Edward O. Wilsonâ€™s new book, Anthill: A Novel, is, in many ways, a traditional first novel: itâ€™s primarily a quasi-autobiographical fictional retelling of the authorâ€™s childhood and young manhood. Anthill is the tale of Wilsonâ€™s alter ego, a bug-loving Eagle Scout with the venerable Southern name of Raphael Semmes Cody, who grows up exploring nature in an old growth wilderness outside Mobile, Alabama.
On the other hand, most first-time novelists arenâ€™t octogenarians. Nor are they, typically, the worldâ€™s top expert on ants. They havenâ€™t been famous / notorious since the 1975 publication of their scientific masterwork, Sociobiology, either. Nor are they the chief inventor of the influential cause of preserving biodiversity.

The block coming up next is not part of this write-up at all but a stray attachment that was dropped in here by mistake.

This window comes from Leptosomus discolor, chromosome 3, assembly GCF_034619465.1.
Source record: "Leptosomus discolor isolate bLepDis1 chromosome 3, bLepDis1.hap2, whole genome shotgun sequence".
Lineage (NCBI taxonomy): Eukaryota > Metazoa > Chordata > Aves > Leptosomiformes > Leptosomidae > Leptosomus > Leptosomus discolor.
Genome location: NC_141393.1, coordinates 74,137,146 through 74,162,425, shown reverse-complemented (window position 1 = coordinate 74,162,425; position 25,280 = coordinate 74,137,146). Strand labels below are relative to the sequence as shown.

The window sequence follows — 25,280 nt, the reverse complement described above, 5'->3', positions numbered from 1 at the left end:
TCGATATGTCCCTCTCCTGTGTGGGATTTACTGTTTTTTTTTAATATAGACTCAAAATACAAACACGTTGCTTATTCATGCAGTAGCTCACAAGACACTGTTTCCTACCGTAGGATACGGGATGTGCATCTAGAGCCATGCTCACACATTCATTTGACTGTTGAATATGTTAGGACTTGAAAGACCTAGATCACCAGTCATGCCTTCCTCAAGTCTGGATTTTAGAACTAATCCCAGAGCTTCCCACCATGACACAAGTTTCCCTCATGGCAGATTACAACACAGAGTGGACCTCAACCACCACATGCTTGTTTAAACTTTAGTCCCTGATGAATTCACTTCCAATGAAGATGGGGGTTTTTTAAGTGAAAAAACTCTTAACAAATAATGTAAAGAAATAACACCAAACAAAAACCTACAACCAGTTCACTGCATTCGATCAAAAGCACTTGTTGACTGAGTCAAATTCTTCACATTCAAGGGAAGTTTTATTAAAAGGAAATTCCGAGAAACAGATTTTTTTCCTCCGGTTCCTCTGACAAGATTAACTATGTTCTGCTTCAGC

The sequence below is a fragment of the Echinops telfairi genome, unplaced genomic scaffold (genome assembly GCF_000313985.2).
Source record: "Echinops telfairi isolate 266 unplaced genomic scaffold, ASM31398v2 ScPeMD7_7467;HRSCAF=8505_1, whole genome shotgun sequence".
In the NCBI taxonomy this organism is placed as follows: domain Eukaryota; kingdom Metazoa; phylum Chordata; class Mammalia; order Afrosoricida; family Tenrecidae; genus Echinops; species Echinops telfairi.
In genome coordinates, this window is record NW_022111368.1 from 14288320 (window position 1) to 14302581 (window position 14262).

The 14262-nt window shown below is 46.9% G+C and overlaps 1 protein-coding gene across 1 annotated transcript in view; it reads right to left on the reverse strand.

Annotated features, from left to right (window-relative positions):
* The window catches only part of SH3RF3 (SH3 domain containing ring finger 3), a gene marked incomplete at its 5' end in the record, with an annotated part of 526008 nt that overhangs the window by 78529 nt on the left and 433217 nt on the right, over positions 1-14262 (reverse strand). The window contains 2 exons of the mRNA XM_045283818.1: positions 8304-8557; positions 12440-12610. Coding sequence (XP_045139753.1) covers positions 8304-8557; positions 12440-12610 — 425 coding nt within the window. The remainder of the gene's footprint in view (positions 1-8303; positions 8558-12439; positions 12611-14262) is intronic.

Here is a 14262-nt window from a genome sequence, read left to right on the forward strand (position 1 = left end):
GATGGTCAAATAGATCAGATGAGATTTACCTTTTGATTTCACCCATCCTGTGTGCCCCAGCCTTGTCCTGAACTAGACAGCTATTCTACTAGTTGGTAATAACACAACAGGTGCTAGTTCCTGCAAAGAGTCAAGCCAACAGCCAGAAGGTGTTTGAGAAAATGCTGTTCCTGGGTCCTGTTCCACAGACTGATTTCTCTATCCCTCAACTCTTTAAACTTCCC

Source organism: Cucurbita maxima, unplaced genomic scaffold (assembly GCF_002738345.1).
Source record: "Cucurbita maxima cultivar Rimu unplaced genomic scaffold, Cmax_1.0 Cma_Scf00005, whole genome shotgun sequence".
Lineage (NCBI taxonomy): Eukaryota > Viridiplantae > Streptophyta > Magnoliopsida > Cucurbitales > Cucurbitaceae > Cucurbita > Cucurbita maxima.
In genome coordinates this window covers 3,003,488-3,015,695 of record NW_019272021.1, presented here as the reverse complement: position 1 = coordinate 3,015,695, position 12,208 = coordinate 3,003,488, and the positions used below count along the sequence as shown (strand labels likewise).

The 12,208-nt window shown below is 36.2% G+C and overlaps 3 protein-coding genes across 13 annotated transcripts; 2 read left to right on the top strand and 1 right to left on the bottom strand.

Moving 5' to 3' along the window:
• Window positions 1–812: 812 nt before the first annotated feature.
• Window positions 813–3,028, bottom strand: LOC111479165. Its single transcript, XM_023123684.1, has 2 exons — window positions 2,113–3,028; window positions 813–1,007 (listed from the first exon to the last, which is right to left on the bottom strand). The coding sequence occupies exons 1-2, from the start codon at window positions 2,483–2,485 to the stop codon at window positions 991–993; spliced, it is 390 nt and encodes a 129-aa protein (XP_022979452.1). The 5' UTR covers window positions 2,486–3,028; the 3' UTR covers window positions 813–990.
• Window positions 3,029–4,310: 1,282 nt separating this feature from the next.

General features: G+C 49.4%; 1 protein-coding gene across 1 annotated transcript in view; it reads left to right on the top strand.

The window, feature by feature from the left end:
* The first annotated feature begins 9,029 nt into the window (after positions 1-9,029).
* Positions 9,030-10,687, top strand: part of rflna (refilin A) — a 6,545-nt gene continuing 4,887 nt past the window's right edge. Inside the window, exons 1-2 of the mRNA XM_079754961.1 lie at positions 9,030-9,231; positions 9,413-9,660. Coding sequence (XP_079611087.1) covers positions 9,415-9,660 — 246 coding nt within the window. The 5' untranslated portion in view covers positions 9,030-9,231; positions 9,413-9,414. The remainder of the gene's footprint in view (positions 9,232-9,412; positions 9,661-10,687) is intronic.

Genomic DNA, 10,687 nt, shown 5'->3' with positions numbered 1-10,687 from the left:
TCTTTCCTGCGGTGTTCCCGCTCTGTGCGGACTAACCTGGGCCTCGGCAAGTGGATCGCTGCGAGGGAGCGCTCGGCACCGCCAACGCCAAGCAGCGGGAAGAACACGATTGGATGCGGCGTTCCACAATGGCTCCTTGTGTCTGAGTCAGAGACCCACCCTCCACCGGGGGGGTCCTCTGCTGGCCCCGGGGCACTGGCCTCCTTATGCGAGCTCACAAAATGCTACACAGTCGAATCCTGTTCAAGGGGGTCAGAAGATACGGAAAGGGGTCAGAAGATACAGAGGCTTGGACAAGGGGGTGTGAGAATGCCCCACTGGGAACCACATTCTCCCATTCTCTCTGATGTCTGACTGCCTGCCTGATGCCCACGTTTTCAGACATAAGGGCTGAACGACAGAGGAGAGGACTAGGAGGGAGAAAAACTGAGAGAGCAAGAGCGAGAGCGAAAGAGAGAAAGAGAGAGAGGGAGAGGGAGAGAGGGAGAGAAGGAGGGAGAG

And, generally speaking, autobiographical novels donâ€™t include a 73-page centerpiece narrating the genocidal wars between ant colonies that young Raff tracks for his Insect Study merit badge. Or at least they donâ€™t recount them from the antsâ€™ point of view, with dialogue exchanged via chemical secretions: â€?The signals now proclaimed, Food, food. I have found food, follow my trail!â€? (While â€?ant fictionâ€? sounds odd, to say the least, Wilson, a two-time Pulitzer winner, is a crackerjack storyteller. His ant chapters are as dramatic as the finest nature documentaries.)
And while many novelists are nostalgists, few are as thoroughly pro-conservative as E. O. Wilson. When it comes to sympathetic portrayals of white Republican Southerners, Wilsonâ€™s Anthill makes the recent Sandra Bullock hit movie The Blind Side seem like a Paul Krugman op-ed.
Particularly moving is the depiction in the first third of the book of the often-tense marriage between Raffâ€™s redneck father, who works to instill in his son the best aspects of the good ole boy code of honor, and his old money mother, who names him after the Confederate admiral in her genteel family tree.